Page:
DENVER -- Protesters took to airports across the country, including Denver International Airport, after President Donald Trump ordered a ban on immigrants from seven predominantly Muslim countries.
Now, the city of Denver and two Denver police officers might pay the price for trying to shut down the protests after a federal civil rights lawsuit was filed.
The day President Trump signed the executive order, protests erupted inside the atrium of the main terminal of DIA and outside the complex. Those protests continued for two straight weekends.
During that time, protesters said airport officials, Denver Police Cmdr. Tony Lopez and Sgt. Virginia Quinones tried to silence their right to speak their minds.
“We were nervous. It’s a great inconvenience to be taken to jail,” protester Nazli Mcdonnell of Colorado Springs said.
But McDonnell and fellow protester Eric Verlo say the airport also became a place of hostility.
“We were approached by police officers who asserted we did not have a right to be here because we did not have a permit,” McDonnell said.
The city said they needed a permit to peacefully protest the travel ban on certain immigrants. But that permit requires it be pulled seven days in advance.
“Stop doing anything that can be construed as free speech without a permit,” Lopez said on a video captured by a protester and uploaded to YouTube.
So a civil rights lawsuit for violation of their free speech was filed.
Civil rights attorney David Lane, who filed the lawsuit, said the U.S. Supreme Court has ruled unreasonable time restrictions on getting a permit is unconstitutional.
“I know what my rights are. This is a public space. And we had a sergeant tell us this was not a public space. Some people take for granted what police say as true. And we know it wasn’t,” Verlo said.
Police and workers told protesters they were violating airport rules. They claimed the primary purpose of the airport is to ensure the safety, security and movement of passengers.
“The U.S. Supreme Court held previously that you can’t eliminate all free speech in an airport. You can have reasonable time, place and manner restrictions. But you cannot eliminate all free speech,” Lane said.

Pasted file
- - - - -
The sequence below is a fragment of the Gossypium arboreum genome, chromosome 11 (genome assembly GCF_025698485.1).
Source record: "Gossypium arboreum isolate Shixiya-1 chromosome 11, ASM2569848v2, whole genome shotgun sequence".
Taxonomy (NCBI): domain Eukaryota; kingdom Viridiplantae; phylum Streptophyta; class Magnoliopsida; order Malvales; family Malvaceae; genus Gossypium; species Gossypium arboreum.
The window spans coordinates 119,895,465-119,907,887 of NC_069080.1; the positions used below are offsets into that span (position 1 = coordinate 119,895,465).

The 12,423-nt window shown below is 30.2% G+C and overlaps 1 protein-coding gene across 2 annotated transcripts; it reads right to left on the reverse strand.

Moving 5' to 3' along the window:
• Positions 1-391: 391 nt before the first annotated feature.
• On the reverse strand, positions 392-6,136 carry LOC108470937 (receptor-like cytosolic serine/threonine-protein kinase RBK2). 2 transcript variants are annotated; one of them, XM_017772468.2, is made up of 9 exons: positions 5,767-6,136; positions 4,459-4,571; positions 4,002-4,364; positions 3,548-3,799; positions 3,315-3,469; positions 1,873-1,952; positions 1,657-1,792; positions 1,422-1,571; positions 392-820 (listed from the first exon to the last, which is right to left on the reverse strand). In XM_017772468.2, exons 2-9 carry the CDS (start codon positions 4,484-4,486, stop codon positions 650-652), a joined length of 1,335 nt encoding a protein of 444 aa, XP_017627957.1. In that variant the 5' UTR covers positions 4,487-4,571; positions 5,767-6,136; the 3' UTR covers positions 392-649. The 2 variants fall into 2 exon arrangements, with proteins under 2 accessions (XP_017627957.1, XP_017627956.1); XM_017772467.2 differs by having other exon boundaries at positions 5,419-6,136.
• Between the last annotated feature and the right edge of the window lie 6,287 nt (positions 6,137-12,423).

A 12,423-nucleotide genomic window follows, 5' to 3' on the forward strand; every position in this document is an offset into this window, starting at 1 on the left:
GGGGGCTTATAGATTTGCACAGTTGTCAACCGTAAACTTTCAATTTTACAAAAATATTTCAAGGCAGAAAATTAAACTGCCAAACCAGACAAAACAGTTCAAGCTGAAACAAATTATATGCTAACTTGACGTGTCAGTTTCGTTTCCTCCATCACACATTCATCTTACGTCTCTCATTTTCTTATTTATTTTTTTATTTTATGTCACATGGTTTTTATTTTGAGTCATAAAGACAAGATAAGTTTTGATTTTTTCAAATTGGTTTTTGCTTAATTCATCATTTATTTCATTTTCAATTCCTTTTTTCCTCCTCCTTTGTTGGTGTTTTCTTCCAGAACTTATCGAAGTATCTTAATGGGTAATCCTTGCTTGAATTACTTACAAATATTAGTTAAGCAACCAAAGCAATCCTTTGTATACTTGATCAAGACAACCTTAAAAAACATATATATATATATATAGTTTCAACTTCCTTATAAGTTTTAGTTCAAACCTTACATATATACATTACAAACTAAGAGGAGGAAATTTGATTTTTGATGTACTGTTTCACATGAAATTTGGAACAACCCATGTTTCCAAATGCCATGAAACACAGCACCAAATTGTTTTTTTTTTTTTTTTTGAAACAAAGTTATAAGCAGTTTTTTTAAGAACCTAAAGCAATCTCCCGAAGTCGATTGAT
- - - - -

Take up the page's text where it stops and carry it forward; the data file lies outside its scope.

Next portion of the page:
Protesters say they were in a public space, where others held signs too, including lawyers offering pro bono work for immigrants impacted by the executive order, limousine drivers trying to make contact with clients and families welcoming home military members.
“We can debate that in court. But you are going to be arrested if you don’t’ stop immediately. Do you understand?” Lopez is recorded saying to a protester.
“We don’t feel it’s appropriate for police to have discretion to decide which signs can be held and which signs cannot be held,” said McDonnell, who emigrated to the U.S. from Turkey in 1986.
“(Lopez) said you can go have your protest over on Tower Road because all DIA property is off-limits to you. It’s like telling Martin Luther King Jr. not to march from Selma to Birmingham. You can have it in a cornfield in Kansas. It’s ridiculous,” Lane said.
Through the lawsuit, protesters hope they can return DIA to a more welcoming place, like America has always been throughout history.
“It’s important we extend that welcome mat and welcome everybody,” Verlo said.
"Denver police and the airport worked to balance the rights of individuals to express themselves with the need to protect passenger and airport operations," the Denver Police Department said in a statement. "It’s important to note that no one was arrested during these activities."
The lawsuit asks a federal judge to declare the city violated the constitutional rights of protesters and to prevent the city from interfering in future peaceful protests.